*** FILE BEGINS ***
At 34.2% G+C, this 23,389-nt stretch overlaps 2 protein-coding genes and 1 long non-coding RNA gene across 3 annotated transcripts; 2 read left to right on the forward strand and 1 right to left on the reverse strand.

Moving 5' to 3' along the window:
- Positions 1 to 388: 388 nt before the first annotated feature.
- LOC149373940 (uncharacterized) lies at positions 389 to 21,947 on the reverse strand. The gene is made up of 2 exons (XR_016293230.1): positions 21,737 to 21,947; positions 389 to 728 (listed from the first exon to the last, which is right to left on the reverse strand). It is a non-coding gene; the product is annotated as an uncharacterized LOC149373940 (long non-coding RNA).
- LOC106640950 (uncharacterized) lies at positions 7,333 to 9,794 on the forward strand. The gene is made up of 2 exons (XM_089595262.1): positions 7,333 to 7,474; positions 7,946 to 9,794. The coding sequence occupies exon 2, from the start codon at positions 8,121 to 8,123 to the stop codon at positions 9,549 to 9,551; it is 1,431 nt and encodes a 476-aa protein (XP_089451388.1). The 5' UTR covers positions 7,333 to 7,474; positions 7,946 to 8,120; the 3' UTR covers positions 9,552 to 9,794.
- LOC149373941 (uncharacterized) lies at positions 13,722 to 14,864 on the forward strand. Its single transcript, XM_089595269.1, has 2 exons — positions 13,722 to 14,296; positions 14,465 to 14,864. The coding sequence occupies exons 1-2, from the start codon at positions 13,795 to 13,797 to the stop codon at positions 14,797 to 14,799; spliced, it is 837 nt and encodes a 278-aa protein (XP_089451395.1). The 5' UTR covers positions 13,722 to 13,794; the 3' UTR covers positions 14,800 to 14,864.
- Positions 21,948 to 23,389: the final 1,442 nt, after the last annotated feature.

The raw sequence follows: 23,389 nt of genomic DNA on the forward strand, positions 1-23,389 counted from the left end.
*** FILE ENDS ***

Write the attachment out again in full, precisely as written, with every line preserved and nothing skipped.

At 34.2% G+C, this 23,389-nt stretch overlaps 2 protein-coding genes and 1 long non-coding RNA gene across 3 annotated transcripts; 2 read left to right on the forward strand and 1 right to left on the reverse strand.

Moving 5' to 3' along the window:
- Positions 1 to 388: 388 nt before the first annotated feature.
- LOC149373940 (uncharacterized) lies at positions 389 to 21,947 on the reverse strand. The gene is made up of 2 exons (XR_016293230.1): positions 21,737 to 21,947; positions 389 to 728 (listed from the first exon to the last, which is right to left on the reverse strand). It is a non-coding gene; the product is annotated as an uncharacterized LOC149373940 (long non-coding RNA).
- LOC106640950 (uncharacterized) lies at positions 7,333 to 9,794 on the forward strand. The gene is made up of 2 exons (XM_089595262.1): positions 7,333 to 7,474; positions 7,946 to 9,794. The coding sequence occupies exon 2, from the start codon at positions 8,121 to 8,123 to the stop codon at positions 9,549 to 9,551; it is 1,431 nt and encodes a 476-aa protein (XP_089451388.1). The 5' UTR covers positions 7,333 to 7,474; positions 7,946 to 8,120; the 3' UTR covers positions 9,552 to 9,794.
- LOC149373941 (uncharacterized) lies at positions 13,722 to 14,864 on the forward strand. Its single transcript, XM_089595269.1, has 2 exons — positions 13,722 to 14,296; positions 14,465 to 14,864. The coding sequence occupies exons 1-2, from the start codon at positions 13,795 to 13,797 to the stop codon at positions 14,797 to 14,799; spliced, it is 837 nt and encodes a 278-aa protein (XP_089451395.1). The 5' UTR covers positions 13,722 to 13,794; the 3' UTR covers positions 14,800 to 14,864.
- Positions 21,948 to 23,389: the final 1,442 nt, after the last annotated feature.

The raw sequence follows: 23,389 nt of genomic DNA on the forward strand, positions 1-23,389 counted from the left end.